Mass Spectrometry-based Neuroproteomics : Deciphering the Human Brain Proteome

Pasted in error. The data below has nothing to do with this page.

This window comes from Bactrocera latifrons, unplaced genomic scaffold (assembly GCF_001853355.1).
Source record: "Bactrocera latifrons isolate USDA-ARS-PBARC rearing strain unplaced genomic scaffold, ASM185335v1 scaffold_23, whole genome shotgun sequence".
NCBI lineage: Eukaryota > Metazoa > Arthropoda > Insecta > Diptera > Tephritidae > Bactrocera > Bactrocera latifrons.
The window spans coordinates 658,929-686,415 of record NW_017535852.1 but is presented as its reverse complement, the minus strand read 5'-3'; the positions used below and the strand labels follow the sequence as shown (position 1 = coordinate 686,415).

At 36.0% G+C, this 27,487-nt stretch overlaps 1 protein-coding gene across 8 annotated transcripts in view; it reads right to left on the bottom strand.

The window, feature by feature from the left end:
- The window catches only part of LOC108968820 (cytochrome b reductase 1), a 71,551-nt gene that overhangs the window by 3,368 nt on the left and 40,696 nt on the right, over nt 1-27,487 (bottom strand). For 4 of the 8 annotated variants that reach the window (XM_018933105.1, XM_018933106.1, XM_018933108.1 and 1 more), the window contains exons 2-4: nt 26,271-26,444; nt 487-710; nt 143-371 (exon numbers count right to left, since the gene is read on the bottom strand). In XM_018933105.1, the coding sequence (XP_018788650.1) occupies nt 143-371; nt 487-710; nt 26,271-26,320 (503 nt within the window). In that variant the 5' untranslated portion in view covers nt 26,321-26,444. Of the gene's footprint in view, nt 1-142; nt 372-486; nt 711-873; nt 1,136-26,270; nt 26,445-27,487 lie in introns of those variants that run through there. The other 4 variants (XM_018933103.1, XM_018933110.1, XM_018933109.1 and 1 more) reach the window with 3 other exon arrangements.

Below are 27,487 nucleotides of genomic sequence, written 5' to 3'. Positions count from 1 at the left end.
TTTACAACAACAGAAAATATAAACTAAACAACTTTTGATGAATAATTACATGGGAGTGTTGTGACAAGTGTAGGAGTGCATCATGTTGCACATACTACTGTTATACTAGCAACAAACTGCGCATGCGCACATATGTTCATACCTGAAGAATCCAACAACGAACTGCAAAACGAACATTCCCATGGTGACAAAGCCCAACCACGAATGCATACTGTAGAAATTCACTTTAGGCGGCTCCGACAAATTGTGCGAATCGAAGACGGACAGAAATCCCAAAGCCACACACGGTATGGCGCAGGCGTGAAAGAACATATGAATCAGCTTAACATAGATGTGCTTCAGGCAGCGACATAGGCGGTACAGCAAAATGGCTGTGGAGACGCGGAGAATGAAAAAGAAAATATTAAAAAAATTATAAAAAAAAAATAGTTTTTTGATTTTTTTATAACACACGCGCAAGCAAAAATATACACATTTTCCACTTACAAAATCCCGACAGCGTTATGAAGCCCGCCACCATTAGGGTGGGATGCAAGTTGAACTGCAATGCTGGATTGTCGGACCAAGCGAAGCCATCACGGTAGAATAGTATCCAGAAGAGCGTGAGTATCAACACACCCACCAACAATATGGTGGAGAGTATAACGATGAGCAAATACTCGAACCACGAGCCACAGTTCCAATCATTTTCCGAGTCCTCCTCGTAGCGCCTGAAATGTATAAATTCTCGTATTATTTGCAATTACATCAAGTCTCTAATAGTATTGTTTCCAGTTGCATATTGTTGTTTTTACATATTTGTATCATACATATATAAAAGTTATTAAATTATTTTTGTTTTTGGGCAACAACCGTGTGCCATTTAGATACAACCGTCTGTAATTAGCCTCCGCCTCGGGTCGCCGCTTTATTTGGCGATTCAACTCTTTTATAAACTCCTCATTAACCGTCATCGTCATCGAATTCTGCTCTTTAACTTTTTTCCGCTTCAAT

Abstract: Mammalian brain is challenging to study due to its heterogeneity and complexity. However, recent advances in molecular imaging, genomics and proteomics have contributed significantly to achieve insights into molecular basis of brain function and pathogenesis of neurological disorders. Efficient sample preparation is an integral part of a successful mass spectrometry (MS)-based proteomics. Apart from the identification, quantification of proteins is needed to investigate the alterations between proteome profiles from different sample sets. Therefore, this thesis investigates optimizing and application of the MS compatible sample preparation techniques for the identification and quantification of proteins from brain tissue.The central objective of this thesis was (i) to improve the extraction of proteins as well as membrane proteins (MPs) from the brain tissue and (ii) to apply the optimized method along with the stable isotope dimethyl labeling (DML) and label-free (LF) MS approaches for the relative quantification of the brain proteome profiles during neurological conditions such as Alzheimer’s disease (AD) and traumatic brain injury (TBI).  First study described in this thesis is focused on the qualitative aspects for the brain tissue sample preparation. The optimized extraction buffers from first study containing n-octyl-β-glucopyranside or triton X-114 were used in the further quantitative studies to extract the proteins from patient (AD or TBI) and control human brain samples. Triton X-114 has additional advantage of separating MPs into a micellar phase. Therefore we also investigated the possibility to apply this in combination with DML quantitation approach for enrichment of low abundant MPs from AD brains.AD and TBI causes severe socio-economic burden on the society and therefore there is a need to develop diagnostic markers to detect the early changes in the pathology of the disease. Analytical tools and techniques applied and discussed in this thesis for neuroproteomics applications proved to be powerful and reliable for analyzing complex biological samples to generate high-throughput screening and unbiased identification and quantitation of disease-specific proteins that are of great importance in understanding the disease pathology.